John Roberts Sides with Liberal Justices, Upholds Block on Trump's 'Asylum Ban'


The issue could return to the Justices after lower courts rule more definitively on the challenge being pursued to the new restrictions by four organizations that handle legal claims for those seeking asylum.

Administration officials said Trump had the authority to institute the new rule in the same way he had authority to implement a travel ban to people from majority Muslim countries.

Chief Justice John Roberts provided the critical vote against the administration Friday, siding with the four liberal justices. Trump's two Supreme Court appointees, Brett Kavanaugh and Neil Gorsuch, joined the court's two other conservatives in dissent.

"The 9th Circuit, we're going to have to look at that", Trump said, before adding that "every case" that goes through that circuit results in "an automatic loss" for his administration. "And as much as we might be tempted to revise the law as we think wise, revision of the laws is left with the branch that enacted the laws in the first place - Congress". The 9th Circuit Court of Appeals in a 2-1 decision agreed and said that Trump's order should remain on hold pending further proceedings.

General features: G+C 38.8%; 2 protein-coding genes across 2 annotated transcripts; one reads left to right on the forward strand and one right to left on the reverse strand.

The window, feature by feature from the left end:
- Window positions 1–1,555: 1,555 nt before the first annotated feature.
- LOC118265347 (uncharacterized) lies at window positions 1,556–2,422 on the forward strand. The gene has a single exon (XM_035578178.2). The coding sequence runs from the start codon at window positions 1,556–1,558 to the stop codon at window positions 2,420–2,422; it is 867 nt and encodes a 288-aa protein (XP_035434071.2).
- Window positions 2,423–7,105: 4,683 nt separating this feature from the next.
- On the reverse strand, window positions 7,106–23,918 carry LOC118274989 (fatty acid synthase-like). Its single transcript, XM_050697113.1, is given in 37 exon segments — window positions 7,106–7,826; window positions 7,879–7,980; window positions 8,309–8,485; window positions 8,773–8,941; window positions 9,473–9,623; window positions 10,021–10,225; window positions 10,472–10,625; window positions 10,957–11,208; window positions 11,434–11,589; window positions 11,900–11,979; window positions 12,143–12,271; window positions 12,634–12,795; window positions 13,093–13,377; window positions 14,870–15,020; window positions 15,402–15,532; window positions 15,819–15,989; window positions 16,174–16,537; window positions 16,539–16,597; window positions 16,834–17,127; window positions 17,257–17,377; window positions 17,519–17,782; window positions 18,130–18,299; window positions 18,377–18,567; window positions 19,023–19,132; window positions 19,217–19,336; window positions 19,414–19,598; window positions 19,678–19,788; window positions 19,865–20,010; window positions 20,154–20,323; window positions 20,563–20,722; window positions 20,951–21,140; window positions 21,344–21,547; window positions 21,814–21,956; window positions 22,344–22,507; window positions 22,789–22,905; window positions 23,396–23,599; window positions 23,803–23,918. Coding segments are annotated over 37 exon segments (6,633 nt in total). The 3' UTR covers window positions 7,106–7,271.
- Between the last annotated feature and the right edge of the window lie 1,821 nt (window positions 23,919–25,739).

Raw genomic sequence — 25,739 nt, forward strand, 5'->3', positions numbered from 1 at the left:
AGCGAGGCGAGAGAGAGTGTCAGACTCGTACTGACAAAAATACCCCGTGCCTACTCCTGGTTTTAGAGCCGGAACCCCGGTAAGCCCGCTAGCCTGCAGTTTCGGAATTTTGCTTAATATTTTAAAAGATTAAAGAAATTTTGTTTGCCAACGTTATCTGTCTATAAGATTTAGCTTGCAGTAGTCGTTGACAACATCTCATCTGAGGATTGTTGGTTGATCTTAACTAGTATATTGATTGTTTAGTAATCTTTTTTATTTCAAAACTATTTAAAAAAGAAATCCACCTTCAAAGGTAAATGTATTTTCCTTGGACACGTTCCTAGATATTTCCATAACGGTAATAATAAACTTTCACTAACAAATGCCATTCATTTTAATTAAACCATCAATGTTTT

Tigar's ruling prompted Trump to criticize him as an "Obama judge", and Trump predicted that the government would "win that case in the Supreme Court of the United States".

The U.S Supreme Court has just dealt a significant blow to President Donald Trump's attempt to thwart asylum-seekers.

Last month, Roberts had rebuked Trump for his criticism of the judiciary and spoken out strongly in defense of its independence: "We do not have Obama judges or Trump judges, Bush judges or Clinton judges", Roberts had said.

The government told the justices that if Tigar's order stays in place while the appeal moves through the federal courts, it will frustrate "a coordinated effort by the President, the Attorney General, and the Secretary to re-establish sovereign control over the southern border, reduce illegal and risky border crossings, and conduct sensitive and ongoing diplomatic negotiations".

The appeal was made by the administration against a ruling by a California-based federal judge.

The ruling comes as Trump continues his efforts to sow fear over the thousands of refugees and migrants who have made their way from Central America to the US-Mexico border since mid-October.

Mr Trump's proclamation stated that mass migration on the border had precipitated a crisis and he was acting to protect the U.S. national interest.

Domestic immigration policy was crafted to alter American asylum laws that have given people fleeing persecution and violence in their homelands the ability to seek sanctuary in the US.

The administration hopes the long waiting time for a ruling on asylum applications, and being forced to stay in Mexico, will deter others from making the long trip to the border from their home countries.